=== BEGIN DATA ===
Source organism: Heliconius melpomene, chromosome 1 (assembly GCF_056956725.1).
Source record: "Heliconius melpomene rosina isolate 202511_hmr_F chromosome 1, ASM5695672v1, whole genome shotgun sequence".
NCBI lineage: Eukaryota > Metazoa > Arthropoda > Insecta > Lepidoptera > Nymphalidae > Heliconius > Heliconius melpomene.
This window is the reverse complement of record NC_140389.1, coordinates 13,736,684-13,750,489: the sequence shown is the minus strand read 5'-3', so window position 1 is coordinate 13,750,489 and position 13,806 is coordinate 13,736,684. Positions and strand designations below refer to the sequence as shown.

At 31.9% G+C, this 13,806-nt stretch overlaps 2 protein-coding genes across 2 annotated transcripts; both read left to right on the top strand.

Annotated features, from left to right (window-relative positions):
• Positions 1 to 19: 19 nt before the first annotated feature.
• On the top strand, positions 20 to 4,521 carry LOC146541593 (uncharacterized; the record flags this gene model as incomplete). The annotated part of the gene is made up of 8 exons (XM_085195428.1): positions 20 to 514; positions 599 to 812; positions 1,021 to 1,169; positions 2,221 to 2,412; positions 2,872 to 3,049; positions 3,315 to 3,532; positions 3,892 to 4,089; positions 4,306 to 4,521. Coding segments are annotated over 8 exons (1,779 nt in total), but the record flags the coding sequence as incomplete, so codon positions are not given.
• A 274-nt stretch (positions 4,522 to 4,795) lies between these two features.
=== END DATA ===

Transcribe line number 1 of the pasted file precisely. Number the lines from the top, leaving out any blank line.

Source organism: Heliconius melpomene, chromosome 1 (assembly GCF_056956725.1).